Although Lima did admit some unhealthy eating habits, many other models (and their fans) argue that the models, in general, are truly healthy. I would like to argue one more point: even if the models do eat well and live healthy lives, the girls who see them and strive to look like them will most likely utilize poor and perhaps dangerous eating habits to obtain the same result. Whether or not the Victoria’s Secret angels are healthy, and whether or not Victoria’s Secret intends to project a strict and homogeneous image of beauty, the consequences of the fashion show are frightening and worrisome for girls. I do not have a brilliant idea to end the entire industry’s definition of beauty, but I do not think that the industry should be abdicated from the hurt and anxiety it causes girls and women.

And ladies, please don’t ‘forget’ to eat today.

By Miriam Thorne

Look at this hunk of a man Dean Martin. Yeah, he's your culprit.
Since it's December, Christmas music is playing on the radio all the time. One of the songs I hear all the time is called ”Baby It's Cold Outside” by Frank Loesser. Check out the Dean Martin version, which seems to be played the most.
Let me sum up why the song is is memorable:
  • It has harmonies between a male and female singer.
  • It was written 75 years ago, and I hear it every year.
  • It is entirely about a man trying to keep a woman from leaving.
The last point bugs me the most. While the song does not specifically state that sexual assault is occurring (some people think it is), the lyrics imply foul behavior. Here are some statistics from the song:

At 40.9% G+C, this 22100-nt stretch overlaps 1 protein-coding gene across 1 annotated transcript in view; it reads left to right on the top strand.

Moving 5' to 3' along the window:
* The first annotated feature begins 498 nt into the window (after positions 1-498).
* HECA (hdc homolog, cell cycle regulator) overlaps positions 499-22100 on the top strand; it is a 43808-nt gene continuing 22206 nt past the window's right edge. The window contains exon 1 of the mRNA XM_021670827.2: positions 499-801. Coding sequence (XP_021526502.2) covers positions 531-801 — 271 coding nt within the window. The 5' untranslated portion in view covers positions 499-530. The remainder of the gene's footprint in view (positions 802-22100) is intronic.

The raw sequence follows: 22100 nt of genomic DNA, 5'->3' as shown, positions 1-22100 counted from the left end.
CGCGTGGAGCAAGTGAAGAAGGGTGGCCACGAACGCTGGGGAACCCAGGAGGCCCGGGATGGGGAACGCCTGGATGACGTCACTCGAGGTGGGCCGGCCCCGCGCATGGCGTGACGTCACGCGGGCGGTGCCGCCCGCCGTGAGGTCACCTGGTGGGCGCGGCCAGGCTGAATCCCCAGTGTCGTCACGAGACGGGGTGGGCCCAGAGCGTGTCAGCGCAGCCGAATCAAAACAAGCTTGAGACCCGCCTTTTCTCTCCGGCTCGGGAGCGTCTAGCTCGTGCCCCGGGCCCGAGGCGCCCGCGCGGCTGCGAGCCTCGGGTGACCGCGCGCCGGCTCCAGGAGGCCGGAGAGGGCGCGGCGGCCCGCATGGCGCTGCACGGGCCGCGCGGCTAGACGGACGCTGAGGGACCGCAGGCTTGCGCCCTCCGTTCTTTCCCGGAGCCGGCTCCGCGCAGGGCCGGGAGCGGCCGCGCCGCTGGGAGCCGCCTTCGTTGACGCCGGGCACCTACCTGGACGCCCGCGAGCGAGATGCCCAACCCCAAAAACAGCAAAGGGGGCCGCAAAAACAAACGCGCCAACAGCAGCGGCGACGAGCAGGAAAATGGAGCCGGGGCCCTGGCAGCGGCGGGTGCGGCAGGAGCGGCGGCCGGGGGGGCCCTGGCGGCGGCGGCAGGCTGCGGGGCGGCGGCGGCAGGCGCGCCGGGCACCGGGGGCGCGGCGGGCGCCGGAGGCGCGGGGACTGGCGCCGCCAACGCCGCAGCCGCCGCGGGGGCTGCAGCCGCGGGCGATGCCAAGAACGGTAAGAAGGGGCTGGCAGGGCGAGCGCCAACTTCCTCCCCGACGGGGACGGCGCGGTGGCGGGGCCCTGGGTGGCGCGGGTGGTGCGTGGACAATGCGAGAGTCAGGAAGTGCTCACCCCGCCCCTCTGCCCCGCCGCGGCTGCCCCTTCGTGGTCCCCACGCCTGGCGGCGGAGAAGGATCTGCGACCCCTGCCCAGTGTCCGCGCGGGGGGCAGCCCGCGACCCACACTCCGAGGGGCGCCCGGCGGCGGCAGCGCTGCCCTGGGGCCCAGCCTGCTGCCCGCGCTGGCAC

• The woman says that she needs to leave nine times.
  • The woman gives six reasons why she needs to leave.
  • The man changes the subject twelve times.
I'm not particularly conservative, but the song may send the wrong signals. One response is particularly bad. The woman asks, “say what's in this drink,” and the man replies, “no cabs to be had out there.” From that response, it seems like the man is trying to get the woman drunk or drugged.

Whenever I listen to this song, I wonder how many cases of sexual assault occur after a scenario similar to that in the song. When a woman says no multiple times (even in jest), but finally agrees, is that considered rape? Does the continuous questioning count as coercion? My intuition leads me to believe that the answer is no, since consent is given and at the end of the day, any happenings are conducted willfully between both partners.

What do you think?

by Kevin Teng

The Twilight saga recently released its latest movie, Breaking Dawn.  I must admit I read the books, but haven’t seen the movies. I want to see the most recent for Bella’s birthing process; it involves Edward ripping open her uterus with his teeth and then sucking a lot of her blood. Not exactly PG-13. 

But in all seriousness, the Twilight saga has come under a lot of fire.  The messages it presents for women are not the best, but it does occasionally contrast media portrayal of gender roles:

·      A male vampire is sparkly- whoa! That’s like feminine! But it does provide a different view of masculinity, showing men can be feminine and still be heterosexual

·      Waiting to have sex until marriage- but I thought everyone was having sex all the time! Guess not everything the media shows me is right

·      But, Bella has to have a boy to make her life worthwhile, so much for powerful heroines

·      She gets preggers!! That makes sense, there was no sexual education in the movie, so clearly Edward had no idea how to use a condom, and Bella received abstinence-only education

·      The family intervenes, and Bella is entirely dependent on them. Sounds a lot like the life of a teenage mother

Overall the Twilight saga does very little to fight media portrayals of well, anything.  But it does tap into a new audience previously ignored, tween and teen girls.  And the message may not be great, but I must commend Stephanie Meyer for recognizing young girls as a legitimate audience rather than making another action and super hero heavy movie for the ever-popular teen male audience.

--Emily Schwab